But it's all about the price of the stock.  Apple posted regular double digit increases in revenues and profits for years, and got a stock price in the ionosphere in consequence.  They got that growth through a succession of products that redefined the market.  Apple didn't originate any of the markets they are in - personal computers, media players, smartphones and tablets existed before Apple began to make them - but Apple's designs became the standard for "This is how it's done" in those markets, and Apple got high market share and enormous revenues and profits in consequence, as well as a core market of customers who would pay more for Apple kit because Apple's name was on it.

The trouble is, markets get saturated.  Upgrades and replacements still produce strong sales, but new sales are hard to come by, and growth tapers off.

The financial markets reward growth.  As the smartphone market got saturated at the high end Apple had staked out, my guess was that unless Apple had another category defining product up their sleeves, their stock price would get hammered, and that's largely what happened.

The next product Apple had up it's sleeve was the Apple Watch, but I questioned whether it could drive the sort of growth the financial markets wanted.  Tim Cook may be enthusiastic about it, and have reason to be, but I'd have to dig into the stock price and the revenue contributions it made to guess whether the financial markets shared Cook's enthusiasm. (I suspect not.)

From here, it looks like Apple is bn transition from "growth" company to "mature" company.  Mature companies through off great gobs of cash, but don't have stock prices in the ionosphere.  Investors in it for capital gains because the value of their Apple stock continually rises won't be pleased about that.

>Dennis

 

realjjj
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Re: ...
realjjj   2/1/2017 1:56:51 PM
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Analysts yes but the press paints it as good or great without too much thought.

Adjusted for channel inventory and the extra week, sell-through would be 71.6M units vs 71.5 in 2015 and 74.7 in 2014.

The growth in emerging is due to the wider launch so heavily misleading. Apple simply launched the new iphone much sooner than in previous years and, with more days of sales, they got "records". This will hurt in the next quarters, if you account for inventory - in the previous cycle Apple flooded the channel and then had to drain it ,resulting in large fluctuations.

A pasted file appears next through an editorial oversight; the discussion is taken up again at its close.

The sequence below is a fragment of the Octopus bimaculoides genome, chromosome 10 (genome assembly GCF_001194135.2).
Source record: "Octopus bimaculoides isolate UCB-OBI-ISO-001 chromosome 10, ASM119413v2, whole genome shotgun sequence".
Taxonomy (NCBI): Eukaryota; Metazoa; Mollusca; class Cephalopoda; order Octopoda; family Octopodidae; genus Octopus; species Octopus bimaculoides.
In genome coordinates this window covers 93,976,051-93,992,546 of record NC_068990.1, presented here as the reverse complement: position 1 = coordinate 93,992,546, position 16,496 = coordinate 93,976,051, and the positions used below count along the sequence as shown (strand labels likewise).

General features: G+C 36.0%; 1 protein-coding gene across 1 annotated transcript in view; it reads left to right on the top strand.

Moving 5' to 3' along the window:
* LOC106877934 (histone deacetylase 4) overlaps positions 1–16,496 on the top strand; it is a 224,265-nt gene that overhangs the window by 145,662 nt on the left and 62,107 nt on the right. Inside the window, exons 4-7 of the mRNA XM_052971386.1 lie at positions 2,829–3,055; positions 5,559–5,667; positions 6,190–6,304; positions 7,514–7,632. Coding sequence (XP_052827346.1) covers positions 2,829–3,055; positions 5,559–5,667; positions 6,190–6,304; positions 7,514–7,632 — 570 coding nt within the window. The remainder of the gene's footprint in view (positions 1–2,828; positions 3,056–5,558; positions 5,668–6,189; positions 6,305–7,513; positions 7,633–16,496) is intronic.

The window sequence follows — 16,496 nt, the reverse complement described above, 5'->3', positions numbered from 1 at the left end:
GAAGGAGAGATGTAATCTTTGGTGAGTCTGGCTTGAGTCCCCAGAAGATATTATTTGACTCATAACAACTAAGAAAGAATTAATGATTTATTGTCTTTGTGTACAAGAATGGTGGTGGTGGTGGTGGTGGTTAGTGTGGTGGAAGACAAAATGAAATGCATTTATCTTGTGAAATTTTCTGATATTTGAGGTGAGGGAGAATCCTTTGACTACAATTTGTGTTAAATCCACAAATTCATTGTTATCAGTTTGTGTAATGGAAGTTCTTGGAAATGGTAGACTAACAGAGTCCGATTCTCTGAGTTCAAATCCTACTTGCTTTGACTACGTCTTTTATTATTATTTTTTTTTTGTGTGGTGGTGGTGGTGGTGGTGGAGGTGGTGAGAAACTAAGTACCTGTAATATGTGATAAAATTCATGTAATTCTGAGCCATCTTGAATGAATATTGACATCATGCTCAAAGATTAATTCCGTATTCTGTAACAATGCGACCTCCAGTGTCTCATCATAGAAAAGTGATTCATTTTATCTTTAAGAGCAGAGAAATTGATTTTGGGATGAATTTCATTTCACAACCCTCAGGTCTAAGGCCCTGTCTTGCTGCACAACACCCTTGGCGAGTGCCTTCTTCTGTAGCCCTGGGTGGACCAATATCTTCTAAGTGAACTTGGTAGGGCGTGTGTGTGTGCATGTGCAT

The SE is not selling well in developing, it costs a lot and has a tiny screen. It's a good choice for folks in developed markets that just need a phone for voice calls but it's a terrible choice for someone that wants to browse the net, chat in IM, watch videos or play games.

The next models, if major upgrades, would do well but the new tendency is for Apple to push ASPs up. You can see that with all the other product lines and they don't always find the right balance between ASPs and units.

Margins,not sure what Apple has said but DRAM and NAND prices should be a headwind.

rick merritt
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Re: ...
rick merritt   2/1/2017 1:01:09 PM
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iPad references fixed, thanks

Doug_S
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Re: ...
Doug_S   2/1/2017 9:31:20 AM
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It isn't like either Apple or the analysts were unaware it was a 14 week quarter when making their projections, so beating estimates is still beating estimates. But I think we should probably consider 2014, 2015 and 2016 Q1s about equal in iPhone sales.


The growth they saw in emerging markets is interesting, and probably accounts for the lower gross margin since they are selling more iPhone SEs into those markets. If that trend continues they might have a couple more unit volume and revenue records in them, especially if this fall's iPhone is a bigger upgrade than the last couple.

Tangey99
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Re: ...
Tangey99   2/1/2017 7:37:46 AM
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Article refers to "ipod" sales twice. It should of course be ipad sales. It's like the author wasn't tuned into what Apple sells these days.

realjjj
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...
realjjj   2/1/2017 12:45:26 AM
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Apple's good quarter is not quite that. They had a 14 weeks quarter and a much wider iphone launch, geo wise. That will hurt in the next quarters as sales run out of steam sooner.